In little towns like ours as it used to be, friends were friends all their lives. The web of friendship stretched out to everywhere and nearly everyone.
These two guys, Manuel Francis Silva and my father, George Grey Shannon knew each other nearly all of their lives. To me they were alike as two peas in a pod. I learned from them that a friendship is not a commodity. It doesn’t depend on where you went to school, Manuel went to the eight grade, my dad graduated from Berkeley so it’s not that. My dad’s family came to America before it was America and was round about most of the great events in our history, Manuel’s father immigrated from Sao Mateus, the Azores in 1893. Big Manuel was a first generation American. My dad was at least an eighth. It’s obviously not the length or importance of your resume that counts.
Having coffee in our kitchen they ran this shared and refined dialogue like they were two old curmudgeons though when I knew them best I was a teenager and they were only in their fifties. They made each other laugh. I studied them because I wanted to be like them. I can still see them, Manuel with his back to the window that looked out on the fields along Branch Mill Road, the four corners in the background, my dad in his chair at the head of the formica kitchen table, his desk on his right hand, the black wall phone above and the NH-3 fertilizer calendar behind him. I don’t remember much of what they talked about. Farming mostly, it’s what farmers do. Crops, seeds, the weather and the vegetable buyers being cheapskates. Just a soothing mantra, heard like a familiar old song. Manuel would complain about the coffee but what he really meant was I love you, something that has to be felt and not said.
I went all the way through school with Manny Junior who turned out to be a righteous man himself. He fell directly in his father shadow. He too was well liked and a respected member of our community. In fact we both married girls named Nancy Taylor which became a reason for more jokes around the table.
Manuel passed away at eighty in 1991. He had the kind of funeral where every man felt that he was Manuel’s best friend. It should be on his tombstone. How rare is that? He wasn’t rich in the monetary sense but oh boy, he was richer than King Croesus in the things that count for me. The number of people who came to that little house on Sunset Drive where he and his bride Angelina lived, you might remember it was the one that had the little butterfly pinned to the outside wall, was legion.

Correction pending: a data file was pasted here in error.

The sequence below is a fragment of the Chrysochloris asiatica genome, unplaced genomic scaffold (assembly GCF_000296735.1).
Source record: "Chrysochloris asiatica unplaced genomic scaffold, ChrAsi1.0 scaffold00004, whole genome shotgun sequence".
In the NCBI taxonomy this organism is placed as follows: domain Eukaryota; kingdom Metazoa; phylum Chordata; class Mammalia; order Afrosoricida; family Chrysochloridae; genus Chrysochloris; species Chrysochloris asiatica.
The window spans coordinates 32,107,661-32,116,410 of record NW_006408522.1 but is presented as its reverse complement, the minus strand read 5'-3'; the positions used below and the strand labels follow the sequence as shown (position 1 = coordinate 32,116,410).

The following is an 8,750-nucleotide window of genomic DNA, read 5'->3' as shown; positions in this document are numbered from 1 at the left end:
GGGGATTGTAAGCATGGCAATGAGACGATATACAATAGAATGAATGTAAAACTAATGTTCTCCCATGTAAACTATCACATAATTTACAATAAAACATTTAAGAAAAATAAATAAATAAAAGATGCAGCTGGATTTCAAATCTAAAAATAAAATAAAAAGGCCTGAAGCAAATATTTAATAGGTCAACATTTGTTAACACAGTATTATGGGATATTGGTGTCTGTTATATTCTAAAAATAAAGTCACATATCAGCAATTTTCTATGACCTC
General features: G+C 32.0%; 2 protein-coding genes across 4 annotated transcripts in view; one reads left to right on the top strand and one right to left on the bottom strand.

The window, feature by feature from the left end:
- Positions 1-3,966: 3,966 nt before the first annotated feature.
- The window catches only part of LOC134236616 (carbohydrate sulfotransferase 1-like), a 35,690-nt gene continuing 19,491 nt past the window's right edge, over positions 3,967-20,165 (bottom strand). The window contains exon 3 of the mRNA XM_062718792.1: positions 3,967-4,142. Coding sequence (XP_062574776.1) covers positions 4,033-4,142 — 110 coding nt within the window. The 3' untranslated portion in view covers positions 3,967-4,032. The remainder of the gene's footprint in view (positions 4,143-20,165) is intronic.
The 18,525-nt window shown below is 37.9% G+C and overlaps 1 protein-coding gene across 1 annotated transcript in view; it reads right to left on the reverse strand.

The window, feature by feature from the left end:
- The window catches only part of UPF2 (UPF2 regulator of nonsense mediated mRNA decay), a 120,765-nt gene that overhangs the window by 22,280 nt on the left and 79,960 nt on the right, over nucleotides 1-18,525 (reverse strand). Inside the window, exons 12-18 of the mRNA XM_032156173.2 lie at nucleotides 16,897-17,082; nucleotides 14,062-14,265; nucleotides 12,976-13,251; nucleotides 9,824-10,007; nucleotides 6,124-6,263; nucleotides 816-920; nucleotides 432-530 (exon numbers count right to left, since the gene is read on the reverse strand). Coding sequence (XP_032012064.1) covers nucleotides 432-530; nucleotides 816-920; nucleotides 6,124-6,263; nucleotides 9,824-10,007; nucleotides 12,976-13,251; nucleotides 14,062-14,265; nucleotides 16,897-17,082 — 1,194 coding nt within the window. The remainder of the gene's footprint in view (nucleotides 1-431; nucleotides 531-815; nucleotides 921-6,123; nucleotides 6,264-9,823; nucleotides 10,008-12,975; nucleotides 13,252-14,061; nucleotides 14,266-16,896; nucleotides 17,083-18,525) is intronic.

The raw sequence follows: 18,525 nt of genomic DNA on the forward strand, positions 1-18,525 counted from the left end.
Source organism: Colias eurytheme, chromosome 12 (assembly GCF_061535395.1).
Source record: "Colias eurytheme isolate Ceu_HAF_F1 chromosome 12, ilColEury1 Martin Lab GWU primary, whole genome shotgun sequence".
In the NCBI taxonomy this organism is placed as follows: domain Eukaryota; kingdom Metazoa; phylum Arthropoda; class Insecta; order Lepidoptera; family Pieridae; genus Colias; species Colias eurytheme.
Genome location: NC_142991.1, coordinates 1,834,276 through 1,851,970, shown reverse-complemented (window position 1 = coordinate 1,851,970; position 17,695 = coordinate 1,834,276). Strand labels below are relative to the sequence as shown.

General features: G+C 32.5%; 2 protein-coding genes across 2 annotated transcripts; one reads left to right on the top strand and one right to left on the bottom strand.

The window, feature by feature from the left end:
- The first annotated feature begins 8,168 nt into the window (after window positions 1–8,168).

My dad followed him nine years later. When you live until eighty eight most of your friends are gone, so we had a small graveside ceremony with a few family members and friends. My uncle Jackie gave a little speech where he said this, “He was a good brother.” Can there be any greater praise? When the ceremony was over a well dressed young man who we didn’t recognize came over and introduced himself as Manuel Francis Silva III, Manuel’s grandson. He said that even though he had never met my father, his father had called from San Jose where he was on a business trip and told him that he must attend the funeral as a representative of the family. He could have just left without saying anything but his fathers wishes that he represent were just as important to him as to his father, and as would have been to his father before him.
Twenty years have passed since that day and my brothers and I still think about that moment. That friendship between two people such as Manuel and George could mean so much to their children and grandchildren.
A small town kindness. Yes, it is that, for there is an old and unshakeable tradition that proper and well-raised people pay their respects to the family. Nothing less is expected.